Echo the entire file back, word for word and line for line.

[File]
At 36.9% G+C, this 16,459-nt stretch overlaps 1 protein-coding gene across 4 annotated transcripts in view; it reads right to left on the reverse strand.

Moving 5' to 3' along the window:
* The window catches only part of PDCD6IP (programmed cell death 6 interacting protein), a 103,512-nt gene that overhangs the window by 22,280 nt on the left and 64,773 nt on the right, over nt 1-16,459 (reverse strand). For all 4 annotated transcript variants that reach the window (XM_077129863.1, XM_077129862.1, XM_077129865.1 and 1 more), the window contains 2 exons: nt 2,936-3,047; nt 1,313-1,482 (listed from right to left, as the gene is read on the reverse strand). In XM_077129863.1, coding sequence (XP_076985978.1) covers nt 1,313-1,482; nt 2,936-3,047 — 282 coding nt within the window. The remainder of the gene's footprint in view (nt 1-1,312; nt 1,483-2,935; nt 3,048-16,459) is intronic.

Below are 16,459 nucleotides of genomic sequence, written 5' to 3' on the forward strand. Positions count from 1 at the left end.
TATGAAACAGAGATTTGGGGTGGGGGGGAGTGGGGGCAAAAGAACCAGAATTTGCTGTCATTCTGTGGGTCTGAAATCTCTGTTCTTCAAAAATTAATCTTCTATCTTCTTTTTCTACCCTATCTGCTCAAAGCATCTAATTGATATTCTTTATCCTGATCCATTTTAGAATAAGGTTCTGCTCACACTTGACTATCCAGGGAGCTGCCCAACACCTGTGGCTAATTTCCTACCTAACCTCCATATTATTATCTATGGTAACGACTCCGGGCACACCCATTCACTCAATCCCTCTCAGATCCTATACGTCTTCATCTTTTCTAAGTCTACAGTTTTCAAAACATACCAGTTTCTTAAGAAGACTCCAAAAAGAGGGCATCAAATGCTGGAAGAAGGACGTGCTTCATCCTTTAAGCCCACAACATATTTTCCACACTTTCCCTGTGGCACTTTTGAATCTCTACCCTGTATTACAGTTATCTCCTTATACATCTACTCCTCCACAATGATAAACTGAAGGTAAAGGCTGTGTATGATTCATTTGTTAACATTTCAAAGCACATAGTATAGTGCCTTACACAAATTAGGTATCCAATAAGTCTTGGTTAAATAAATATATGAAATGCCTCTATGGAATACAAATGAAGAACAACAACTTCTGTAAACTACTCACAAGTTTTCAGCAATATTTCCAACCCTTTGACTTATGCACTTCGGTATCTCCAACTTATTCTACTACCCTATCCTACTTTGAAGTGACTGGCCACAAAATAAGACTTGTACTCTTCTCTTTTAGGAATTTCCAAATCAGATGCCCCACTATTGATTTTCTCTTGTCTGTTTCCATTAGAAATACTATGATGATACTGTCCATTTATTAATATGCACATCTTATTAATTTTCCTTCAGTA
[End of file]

At 36.9% G+C, this 16,459-nt stretch overlaps 1 protein-coding gene across 4 annotated transcripts in view; it reads right to left on the reverse strand.

Moving 5' to 3' along the window:
* The window catches only part of PDCD6IP (programmed cell death 6 interacting protein), a 103,512-nt gene that overhangs the window by 22,280 nt on the left and 64,773 nt on the right, over nt 1-16,459 (reverse strand). For all 4 annotated transcript variants that reach the window (XM_077129863.1, XM_077129862.1, XM_077129865.1 and 1 more), the window contains 2 exons: nt 2,936-3,047; nt 1,313-1,482 (listed from right to left, as the gene is read on the reverse strand). In XM_077129863.1, coding sequence (XP_076985978.1) covers nt 1,313-1,482; nt 2,936-3,047 — 282 coding nt within the window. The remainder of the gene's footprint in view (nt 1-1,312; nt 1,483-2,935; nt 3,048-16,459) is intronic.

Below are 16,459 nucleotides of genomic sequence, written 5' to 3' on the forward strand. Positions count from 1 at the left end.
TATGAAACAGAGATTTGGGGTGGGGGGGAGTGGGGGCAAAAGAACCAGAATTTGCTGTCATTCTGTGGGTCTGAAATCTCTGTTCTTCAAAAATTAATCTTCTATCTTCTTTTTCTACCCTATCTGCTCAAAGCATCTAATTGATATTCTTTATCCTGATCCATTTTAGAATAAGGTTCTGCTCACACTTGACTATCCAGGGAGCTGCCCAACACCTGTGGCTAATTTCCTACCTAACCTCCATATTATTATCTATGGTAACGACTCCGGGCACACCCATTCACTCAATCCCTCTCAGATCCTATACGTCTTCATCTTTTCTAAGTCTACAGTTTTCAAAACATACCAGTTTCTTAAGAAGACTCCAAAAAGAGGGCATCAAATGCTGGAAGAAGGACGTGCTTCATCCTTTAAGCCCACAACATATTTTCCACACTTTCCCTGTGGCACTTTTGAATCTCTACCCTGTATTACAGTTATCTCCTTATACATCTACTCCTCCACAATGATAAACTGAAGGTAAAGGCTGTGTATGATTCATTTGTTAACATTTCAAAGCACATAGTATAGTGCCTTACACAAATTAGGTATCCAATAAGTCTTGGTTAAATAAATATATGAAATGCCTCTATGGAATACAAATGAAGAACAACAACTTCTGTAAACTACTCACAAGTTTTCAGCAATATTTCCAACCCTTTGACTTATGCACTTCGGTATCTCCAACTTATTCTACTACCCTATCCTACTTTGAAGTGACTGGCCACAAAATAAGACTTGTACTCTTCTCTTTTAGGAATTTCCAAATCAGATGCCCCACTATTGATTTTCTCTTGTCTGTTTCCATTAGAAATACTATGATGATACTGTCCATTTATTAATATGCACATCTTATTAATTTTCCTTCAGTA